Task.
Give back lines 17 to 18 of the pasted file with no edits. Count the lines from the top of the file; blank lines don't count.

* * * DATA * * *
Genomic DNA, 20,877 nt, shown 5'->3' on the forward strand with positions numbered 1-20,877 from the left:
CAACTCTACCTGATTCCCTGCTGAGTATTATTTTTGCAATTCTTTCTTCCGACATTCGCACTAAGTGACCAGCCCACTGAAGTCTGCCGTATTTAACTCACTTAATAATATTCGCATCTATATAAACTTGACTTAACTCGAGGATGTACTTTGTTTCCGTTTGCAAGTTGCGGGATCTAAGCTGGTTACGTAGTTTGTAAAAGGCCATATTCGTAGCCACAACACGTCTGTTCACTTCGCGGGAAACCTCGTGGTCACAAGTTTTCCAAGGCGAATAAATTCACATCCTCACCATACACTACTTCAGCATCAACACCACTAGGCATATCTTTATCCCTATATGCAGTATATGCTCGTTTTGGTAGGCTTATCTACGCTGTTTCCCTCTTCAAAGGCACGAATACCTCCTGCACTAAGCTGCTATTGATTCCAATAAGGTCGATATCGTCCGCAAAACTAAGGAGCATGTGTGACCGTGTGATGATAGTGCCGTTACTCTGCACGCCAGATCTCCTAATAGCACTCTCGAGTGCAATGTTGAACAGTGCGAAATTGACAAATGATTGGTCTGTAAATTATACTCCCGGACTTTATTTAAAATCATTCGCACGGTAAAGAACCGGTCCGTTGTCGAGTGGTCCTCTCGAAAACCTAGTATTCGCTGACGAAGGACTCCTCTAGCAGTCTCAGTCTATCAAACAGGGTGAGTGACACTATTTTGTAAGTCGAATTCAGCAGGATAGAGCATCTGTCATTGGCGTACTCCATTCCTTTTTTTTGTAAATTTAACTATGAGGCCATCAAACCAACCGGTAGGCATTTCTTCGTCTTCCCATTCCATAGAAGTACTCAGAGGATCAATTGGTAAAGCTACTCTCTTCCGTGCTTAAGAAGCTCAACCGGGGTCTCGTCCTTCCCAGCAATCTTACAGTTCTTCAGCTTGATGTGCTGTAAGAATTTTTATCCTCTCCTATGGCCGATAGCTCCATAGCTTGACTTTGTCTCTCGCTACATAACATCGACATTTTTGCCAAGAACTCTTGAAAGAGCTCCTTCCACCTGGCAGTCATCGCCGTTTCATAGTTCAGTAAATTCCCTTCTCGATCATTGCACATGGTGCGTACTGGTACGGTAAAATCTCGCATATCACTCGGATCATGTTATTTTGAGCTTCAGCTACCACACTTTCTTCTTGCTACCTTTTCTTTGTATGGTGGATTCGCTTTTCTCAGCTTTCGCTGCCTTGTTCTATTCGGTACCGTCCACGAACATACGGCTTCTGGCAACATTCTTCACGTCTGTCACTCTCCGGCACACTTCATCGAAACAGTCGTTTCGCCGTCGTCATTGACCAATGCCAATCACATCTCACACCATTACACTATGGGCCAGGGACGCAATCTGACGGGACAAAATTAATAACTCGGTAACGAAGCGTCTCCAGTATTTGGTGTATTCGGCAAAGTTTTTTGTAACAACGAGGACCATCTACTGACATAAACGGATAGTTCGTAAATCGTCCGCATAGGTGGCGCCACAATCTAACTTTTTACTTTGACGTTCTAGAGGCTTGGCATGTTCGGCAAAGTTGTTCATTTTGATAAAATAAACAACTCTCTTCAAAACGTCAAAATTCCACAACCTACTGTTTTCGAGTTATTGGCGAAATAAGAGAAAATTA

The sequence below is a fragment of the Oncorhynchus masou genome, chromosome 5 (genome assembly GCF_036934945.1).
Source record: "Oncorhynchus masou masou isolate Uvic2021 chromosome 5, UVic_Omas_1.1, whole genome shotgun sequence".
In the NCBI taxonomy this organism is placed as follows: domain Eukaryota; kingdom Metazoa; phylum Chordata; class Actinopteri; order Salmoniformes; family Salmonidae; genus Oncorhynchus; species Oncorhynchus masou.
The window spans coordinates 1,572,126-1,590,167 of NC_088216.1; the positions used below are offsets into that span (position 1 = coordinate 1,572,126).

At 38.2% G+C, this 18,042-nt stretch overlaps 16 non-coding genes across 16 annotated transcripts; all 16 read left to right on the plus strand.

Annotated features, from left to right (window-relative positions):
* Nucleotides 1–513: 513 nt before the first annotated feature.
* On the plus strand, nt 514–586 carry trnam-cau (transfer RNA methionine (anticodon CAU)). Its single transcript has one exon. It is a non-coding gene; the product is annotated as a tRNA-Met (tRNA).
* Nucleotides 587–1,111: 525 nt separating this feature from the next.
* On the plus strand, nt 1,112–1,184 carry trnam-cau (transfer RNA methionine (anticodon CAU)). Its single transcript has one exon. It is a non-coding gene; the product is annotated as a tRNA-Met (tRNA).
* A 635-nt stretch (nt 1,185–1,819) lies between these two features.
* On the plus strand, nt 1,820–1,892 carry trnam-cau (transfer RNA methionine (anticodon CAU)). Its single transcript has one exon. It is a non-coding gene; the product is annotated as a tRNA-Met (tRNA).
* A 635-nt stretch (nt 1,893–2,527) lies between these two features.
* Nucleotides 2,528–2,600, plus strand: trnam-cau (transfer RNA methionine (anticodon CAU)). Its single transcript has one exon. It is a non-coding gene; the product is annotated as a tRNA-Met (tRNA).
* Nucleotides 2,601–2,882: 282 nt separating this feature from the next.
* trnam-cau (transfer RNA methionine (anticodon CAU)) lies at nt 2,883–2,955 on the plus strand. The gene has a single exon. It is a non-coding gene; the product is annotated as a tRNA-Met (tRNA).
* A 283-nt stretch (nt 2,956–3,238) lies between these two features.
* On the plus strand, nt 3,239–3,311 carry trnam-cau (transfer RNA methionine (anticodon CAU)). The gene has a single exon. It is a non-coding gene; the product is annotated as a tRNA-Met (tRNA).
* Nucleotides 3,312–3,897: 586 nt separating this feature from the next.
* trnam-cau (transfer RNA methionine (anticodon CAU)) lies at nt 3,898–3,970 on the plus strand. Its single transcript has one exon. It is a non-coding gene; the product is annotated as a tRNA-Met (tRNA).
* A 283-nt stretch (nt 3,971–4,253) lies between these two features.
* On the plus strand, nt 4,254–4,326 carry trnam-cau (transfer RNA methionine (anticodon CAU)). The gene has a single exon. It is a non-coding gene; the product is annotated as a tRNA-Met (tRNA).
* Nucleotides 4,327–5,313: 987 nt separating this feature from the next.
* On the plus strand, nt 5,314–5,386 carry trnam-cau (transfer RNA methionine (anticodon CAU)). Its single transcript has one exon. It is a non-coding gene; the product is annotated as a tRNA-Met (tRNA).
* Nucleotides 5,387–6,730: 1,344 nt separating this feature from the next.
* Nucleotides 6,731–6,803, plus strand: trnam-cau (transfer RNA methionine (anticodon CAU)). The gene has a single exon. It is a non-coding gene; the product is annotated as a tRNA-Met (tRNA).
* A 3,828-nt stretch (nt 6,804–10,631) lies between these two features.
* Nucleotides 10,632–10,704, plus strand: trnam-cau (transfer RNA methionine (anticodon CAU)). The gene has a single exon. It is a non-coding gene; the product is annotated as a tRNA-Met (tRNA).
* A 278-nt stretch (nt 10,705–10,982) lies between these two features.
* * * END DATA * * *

* Nucleotides 2,601–2,882: 282 nt separating this feature from the next.
* trnam-cau (transfer RNA methionine (anticodon CAU)) lies at nt 2,883–2,955 on the plus strand. The gene has a single exon. It is a non-coding gene; the product is annotated as a tRNA-Met (tRNA).